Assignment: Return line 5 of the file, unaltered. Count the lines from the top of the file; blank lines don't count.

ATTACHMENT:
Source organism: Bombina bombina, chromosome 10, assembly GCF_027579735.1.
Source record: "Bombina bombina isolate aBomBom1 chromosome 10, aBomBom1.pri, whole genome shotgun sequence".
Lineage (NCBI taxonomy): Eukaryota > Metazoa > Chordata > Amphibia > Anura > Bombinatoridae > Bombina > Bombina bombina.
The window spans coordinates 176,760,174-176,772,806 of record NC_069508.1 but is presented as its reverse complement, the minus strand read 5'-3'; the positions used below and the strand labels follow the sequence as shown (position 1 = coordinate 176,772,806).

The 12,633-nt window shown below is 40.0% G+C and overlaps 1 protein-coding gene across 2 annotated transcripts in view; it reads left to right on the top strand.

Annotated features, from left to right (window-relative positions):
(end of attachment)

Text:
The 12,633-nt window shown below is 40.0% G+C and overlaps 1 protein-coding gene across 2 annotated transcripts in view; it reads left to right on the top strand.